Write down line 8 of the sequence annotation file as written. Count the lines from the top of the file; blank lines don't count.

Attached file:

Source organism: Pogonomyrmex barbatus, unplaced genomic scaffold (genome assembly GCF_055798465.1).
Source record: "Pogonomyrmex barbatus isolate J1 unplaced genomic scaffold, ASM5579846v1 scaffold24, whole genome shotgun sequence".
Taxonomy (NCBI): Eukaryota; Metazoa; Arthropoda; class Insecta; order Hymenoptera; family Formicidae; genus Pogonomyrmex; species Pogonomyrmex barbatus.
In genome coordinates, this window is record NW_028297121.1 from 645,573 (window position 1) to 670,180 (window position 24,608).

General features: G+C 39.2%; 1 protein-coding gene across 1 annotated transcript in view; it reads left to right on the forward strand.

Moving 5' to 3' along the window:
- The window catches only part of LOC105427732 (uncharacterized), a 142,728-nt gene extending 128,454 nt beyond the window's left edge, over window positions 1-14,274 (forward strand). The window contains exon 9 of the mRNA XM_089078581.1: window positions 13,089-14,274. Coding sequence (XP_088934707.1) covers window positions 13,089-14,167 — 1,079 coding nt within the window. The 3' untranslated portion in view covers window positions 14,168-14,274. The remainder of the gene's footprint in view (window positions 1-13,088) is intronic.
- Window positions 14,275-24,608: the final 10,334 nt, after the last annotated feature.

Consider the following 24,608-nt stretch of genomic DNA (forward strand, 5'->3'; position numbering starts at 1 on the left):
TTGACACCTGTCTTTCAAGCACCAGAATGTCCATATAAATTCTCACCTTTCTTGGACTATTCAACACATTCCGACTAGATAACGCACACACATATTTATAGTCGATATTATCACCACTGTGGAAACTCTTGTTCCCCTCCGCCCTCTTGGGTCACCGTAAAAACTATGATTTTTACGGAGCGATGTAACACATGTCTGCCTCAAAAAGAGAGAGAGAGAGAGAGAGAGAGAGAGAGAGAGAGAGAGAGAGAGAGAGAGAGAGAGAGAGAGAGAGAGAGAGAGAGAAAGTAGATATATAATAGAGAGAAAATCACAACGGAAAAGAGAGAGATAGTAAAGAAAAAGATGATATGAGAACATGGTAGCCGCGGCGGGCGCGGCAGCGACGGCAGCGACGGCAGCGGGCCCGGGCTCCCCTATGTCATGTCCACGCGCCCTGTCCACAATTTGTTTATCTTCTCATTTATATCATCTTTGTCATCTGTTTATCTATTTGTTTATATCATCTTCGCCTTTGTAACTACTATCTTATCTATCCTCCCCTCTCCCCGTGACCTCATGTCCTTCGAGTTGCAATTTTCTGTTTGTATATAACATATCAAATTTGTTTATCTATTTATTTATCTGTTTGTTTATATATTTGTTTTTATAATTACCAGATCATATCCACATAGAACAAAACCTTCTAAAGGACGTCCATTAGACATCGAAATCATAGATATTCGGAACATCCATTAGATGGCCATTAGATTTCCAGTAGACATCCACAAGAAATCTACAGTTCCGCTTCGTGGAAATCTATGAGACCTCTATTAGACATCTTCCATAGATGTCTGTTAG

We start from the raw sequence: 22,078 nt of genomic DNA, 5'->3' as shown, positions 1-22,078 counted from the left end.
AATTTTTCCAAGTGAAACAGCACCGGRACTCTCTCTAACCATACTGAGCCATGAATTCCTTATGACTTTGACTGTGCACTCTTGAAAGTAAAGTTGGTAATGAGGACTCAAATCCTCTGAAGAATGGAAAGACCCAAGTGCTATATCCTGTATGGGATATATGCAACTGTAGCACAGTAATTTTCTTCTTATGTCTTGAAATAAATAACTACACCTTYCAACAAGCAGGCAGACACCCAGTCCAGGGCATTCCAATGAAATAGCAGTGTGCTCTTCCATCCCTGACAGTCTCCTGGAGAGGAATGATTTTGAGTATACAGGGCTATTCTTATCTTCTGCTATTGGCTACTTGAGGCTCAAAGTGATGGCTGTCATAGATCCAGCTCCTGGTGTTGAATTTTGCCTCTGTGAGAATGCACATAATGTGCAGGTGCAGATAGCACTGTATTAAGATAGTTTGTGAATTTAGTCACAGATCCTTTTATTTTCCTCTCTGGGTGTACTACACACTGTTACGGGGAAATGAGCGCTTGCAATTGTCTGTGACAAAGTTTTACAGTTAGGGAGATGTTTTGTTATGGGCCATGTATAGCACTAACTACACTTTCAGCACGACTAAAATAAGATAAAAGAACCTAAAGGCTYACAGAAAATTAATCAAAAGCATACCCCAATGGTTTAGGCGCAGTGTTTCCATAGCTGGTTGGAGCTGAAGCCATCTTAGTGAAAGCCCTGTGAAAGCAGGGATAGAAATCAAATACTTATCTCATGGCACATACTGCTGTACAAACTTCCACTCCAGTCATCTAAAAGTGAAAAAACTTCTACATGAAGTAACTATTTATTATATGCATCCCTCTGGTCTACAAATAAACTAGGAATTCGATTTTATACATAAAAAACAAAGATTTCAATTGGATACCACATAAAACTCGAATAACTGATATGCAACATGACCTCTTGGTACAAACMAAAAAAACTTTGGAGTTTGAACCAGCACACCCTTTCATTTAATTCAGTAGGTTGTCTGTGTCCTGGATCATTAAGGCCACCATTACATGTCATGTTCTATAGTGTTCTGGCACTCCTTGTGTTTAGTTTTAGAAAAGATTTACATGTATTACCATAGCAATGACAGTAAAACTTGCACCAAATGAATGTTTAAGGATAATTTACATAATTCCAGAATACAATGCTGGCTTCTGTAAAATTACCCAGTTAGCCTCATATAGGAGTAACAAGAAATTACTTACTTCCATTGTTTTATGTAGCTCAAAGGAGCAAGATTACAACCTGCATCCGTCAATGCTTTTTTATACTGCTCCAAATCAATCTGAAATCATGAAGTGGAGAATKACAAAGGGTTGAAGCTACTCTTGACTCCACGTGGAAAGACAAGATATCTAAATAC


- Window positions 14,275-24,608: the final 10,334 nt, after the last annotated feature.